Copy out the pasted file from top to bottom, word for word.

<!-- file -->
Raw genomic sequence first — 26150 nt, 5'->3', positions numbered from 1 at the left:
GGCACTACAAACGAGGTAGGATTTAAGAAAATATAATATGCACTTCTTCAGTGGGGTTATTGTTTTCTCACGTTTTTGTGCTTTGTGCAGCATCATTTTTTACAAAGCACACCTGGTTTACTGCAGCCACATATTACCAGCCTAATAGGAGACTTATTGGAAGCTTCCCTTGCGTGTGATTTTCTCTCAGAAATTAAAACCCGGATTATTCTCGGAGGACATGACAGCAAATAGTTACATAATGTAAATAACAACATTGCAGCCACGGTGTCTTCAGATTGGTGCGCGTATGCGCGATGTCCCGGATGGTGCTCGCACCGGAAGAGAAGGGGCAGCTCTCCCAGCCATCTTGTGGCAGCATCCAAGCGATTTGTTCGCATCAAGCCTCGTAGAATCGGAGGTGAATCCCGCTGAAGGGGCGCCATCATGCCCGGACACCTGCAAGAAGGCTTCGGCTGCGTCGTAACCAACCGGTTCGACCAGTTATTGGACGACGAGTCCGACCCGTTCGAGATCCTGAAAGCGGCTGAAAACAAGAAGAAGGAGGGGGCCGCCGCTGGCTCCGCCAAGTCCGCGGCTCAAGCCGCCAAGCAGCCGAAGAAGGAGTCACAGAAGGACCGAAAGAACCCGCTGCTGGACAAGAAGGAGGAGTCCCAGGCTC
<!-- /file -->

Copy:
Raw genomic sequence first — 26150 nt, 5'->3', positions numbered from 1 at the left:
GGCACTACAAACGAGGTAGGATTTAAGAAAATATAATATGCACTTCTTCAGTGGGGTTATTGTTTTCTCACGTTTTTGTGCTTTGTGCAGCATCATTTTTTACAAAGCACACCTGGTTTACTGCAGCCACATATTACCAGCCTAATAGGAGACTTATTGGAAGCTTCCCTTGCGTGTGATTTTCTCTCAGAAATTAAAACCCGGATTATTCTCGGAGGACATGACAGCAAATAGTTACATAATGTAAATAACAACATTGCAGCCACGGTGTCTTCAGATTGGTGCGCGTATGCGCGATGTCCCGGATGGTGCTCGCACCGGAAGAGAAGGGGCAGCTCTCCCAGCCATCTTGTGGCAGCATCCAAGCGATTTGTTCGCATCAAGCCTCGTAGAATCGGAGGTGAATCCCGCTGAAGGGGCGCCATCATGCCCGGACACCTGCAAGAAGGCTTCGGCTGCGTCGTAACCAACCGGTTCGACCAGTTATTGGACGACGAGTCCGACCCGTTCGAGATCCTGAAAGCGGCTGAAAACAAGAAGAAGGAGGGGGCCGCCGCTGGCTCCGCCAAGTCCGCGGCTCAAGCCGCCAAGCAGCCGAAGAAGGAGTCACAGAAGGACCGAAAGAACCCGCTGCTGGACAAGAAGGAGGAGTCCCAGGCTC